Friday, December 8, 2006
Hewlett-Packard put some of the pretexting scandal behind it by agreeing to a civil settlement with the California Attorney General's office. Perhaps most importantly for the company, there is no criminal charge from its internal investigation that involved obtaining the private telephone records of board members, employees, and reporters as part of an effort to track down leaks. The civil complaint (here) alleges unfair competition by H-P based on the same violations as those charged against five defendants involved in the investigation, including former chairwoman Patricia Dunn. The civil settlement requires H-P to make a substantial payment and introduce changes in its corporate governance structure. According to a press release (here) issued by the Attorney General:
The settlement requires HP to pay $13.5 million to create in the Attorney General’s Office a new “Privacy and Piracy Fund” for law enforcement activities related to privacy and intellectual property rights. Additionally, HP will pay $650,000 in civil penalties and $350,000 to cover the Attorney General’s investigation and other costs. The settlement’s corporate governance reforms aim to strengthen in-house monitoring and oversight to ensure compliance with legal and ethical standards, and protection of privacy rights, during any investigations launched by HP or outside firms hired by HP. The “injunctive relief” provisions that impose the reforms will last five years.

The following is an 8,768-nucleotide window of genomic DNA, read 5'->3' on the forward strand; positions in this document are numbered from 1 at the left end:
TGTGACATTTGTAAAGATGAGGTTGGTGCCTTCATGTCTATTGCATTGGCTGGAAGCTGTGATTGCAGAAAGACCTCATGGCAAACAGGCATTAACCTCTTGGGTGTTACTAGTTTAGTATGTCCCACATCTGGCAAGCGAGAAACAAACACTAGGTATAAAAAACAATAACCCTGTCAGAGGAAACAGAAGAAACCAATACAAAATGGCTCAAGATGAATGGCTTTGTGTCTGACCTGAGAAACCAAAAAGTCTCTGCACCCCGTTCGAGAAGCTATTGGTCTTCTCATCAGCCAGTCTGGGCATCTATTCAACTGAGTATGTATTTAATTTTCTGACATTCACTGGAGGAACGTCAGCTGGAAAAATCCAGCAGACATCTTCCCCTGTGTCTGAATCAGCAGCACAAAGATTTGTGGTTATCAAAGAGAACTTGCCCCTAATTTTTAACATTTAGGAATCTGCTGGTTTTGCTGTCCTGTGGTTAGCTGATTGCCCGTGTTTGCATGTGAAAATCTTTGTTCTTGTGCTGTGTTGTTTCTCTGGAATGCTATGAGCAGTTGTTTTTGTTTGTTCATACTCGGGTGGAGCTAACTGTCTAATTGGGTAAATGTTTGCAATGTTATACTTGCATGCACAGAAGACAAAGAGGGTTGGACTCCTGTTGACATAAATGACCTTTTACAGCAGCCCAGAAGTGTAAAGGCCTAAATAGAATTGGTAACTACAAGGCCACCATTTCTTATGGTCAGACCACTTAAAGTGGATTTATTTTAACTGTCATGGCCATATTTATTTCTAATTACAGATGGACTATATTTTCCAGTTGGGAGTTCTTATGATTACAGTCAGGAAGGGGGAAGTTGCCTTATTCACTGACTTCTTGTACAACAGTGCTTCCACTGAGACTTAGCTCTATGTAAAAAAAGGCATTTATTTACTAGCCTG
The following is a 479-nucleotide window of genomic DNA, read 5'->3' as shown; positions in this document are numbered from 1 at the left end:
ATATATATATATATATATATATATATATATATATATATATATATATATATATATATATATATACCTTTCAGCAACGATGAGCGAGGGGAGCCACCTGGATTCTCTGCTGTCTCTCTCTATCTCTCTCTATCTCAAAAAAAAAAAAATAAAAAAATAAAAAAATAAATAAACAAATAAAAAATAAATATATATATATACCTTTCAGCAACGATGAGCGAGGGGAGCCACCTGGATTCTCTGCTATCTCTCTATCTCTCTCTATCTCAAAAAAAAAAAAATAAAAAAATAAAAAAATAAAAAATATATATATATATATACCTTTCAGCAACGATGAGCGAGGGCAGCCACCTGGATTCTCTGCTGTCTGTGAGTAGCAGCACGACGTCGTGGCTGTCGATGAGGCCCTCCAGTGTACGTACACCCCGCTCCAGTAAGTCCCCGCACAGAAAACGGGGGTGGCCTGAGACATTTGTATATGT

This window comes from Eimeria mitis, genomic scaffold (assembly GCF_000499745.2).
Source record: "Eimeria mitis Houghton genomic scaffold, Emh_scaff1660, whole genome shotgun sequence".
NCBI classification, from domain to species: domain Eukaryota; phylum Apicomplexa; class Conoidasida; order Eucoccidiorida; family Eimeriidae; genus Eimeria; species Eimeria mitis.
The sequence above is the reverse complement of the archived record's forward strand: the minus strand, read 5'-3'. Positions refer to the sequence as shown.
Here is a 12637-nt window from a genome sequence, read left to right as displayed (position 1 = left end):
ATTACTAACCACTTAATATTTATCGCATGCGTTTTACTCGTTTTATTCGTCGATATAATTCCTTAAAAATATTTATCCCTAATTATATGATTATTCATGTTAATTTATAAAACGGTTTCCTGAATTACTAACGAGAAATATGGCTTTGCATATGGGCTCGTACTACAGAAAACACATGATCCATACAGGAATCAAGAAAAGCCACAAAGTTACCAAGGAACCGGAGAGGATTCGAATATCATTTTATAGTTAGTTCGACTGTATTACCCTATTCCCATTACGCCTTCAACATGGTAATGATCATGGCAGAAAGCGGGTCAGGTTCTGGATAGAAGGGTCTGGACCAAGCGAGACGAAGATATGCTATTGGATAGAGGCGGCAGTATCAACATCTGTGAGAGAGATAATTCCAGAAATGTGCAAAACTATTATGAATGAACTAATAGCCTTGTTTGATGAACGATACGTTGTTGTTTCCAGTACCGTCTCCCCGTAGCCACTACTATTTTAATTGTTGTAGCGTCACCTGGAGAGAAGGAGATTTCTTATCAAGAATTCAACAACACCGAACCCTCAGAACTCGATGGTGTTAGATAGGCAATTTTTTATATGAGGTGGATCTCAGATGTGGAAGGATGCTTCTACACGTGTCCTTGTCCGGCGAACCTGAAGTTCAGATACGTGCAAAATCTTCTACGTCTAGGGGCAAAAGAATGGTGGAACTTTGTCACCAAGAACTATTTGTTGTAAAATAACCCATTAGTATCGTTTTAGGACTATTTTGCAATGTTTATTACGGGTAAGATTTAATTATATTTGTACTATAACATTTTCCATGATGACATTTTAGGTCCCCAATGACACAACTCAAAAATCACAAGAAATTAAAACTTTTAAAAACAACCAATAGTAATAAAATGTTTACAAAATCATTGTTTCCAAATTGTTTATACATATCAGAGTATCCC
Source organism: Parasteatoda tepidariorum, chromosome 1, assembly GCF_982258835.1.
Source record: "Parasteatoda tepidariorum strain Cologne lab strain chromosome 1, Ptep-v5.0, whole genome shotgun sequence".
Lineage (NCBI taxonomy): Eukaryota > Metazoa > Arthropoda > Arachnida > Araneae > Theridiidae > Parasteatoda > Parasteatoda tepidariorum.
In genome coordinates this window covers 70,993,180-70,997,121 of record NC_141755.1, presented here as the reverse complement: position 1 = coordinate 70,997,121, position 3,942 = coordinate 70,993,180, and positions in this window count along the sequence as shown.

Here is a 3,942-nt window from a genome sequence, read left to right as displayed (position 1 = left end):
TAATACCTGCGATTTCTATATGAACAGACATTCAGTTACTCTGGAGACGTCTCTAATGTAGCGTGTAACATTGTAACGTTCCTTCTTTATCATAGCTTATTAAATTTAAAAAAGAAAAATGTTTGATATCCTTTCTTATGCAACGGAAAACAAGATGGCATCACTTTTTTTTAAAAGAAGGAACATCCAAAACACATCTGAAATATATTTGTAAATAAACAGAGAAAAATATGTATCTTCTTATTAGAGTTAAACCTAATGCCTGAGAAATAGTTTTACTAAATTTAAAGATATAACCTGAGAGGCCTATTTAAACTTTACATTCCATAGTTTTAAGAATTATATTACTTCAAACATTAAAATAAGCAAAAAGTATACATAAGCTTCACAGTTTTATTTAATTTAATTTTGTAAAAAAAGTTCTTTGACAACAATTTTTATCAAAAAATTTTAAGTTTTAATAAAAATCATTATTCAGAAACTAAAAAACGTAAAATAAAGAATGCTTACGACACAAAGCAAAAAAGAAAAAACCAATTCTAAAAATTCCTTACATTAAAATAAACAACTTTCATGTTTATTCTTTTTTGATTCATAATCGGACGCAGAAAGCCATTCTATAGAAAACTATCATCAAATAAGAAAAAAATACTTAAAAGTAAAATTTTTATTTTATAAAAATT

Among the changes are a "new independent director will serve as the board’s watchdog on compliance with ethical and legal requirements" and a new Chief Ethics and Compliance Officer. The company's former chief ethics officer, Kevin Hunsaker, is among the defendants in the criminal case. The injunction lasts for five years. Needless to say, H-P has been more than cooperative in trying to resolve a very embarrassing situation. Not everyone has emerged unscathed, however, as a recent American Lawyer article (here) about Silicon Valley superlawyer Larry Sonsini's involvement in the H-P imbroglio makes clear.
While the imposition of corporate governance changes by the government has been questioned, the outcome of H-P case is quite similar to what we've seen over the past few years in federal cases in which companies enter into deferred and non-prosecution agreements. The Department of Justice usually prefers the criminal route, although it has used the civil avenue in health care and procurement fraud cases, and it often works in conjunction with the SEC in securities fraud actions. (ph)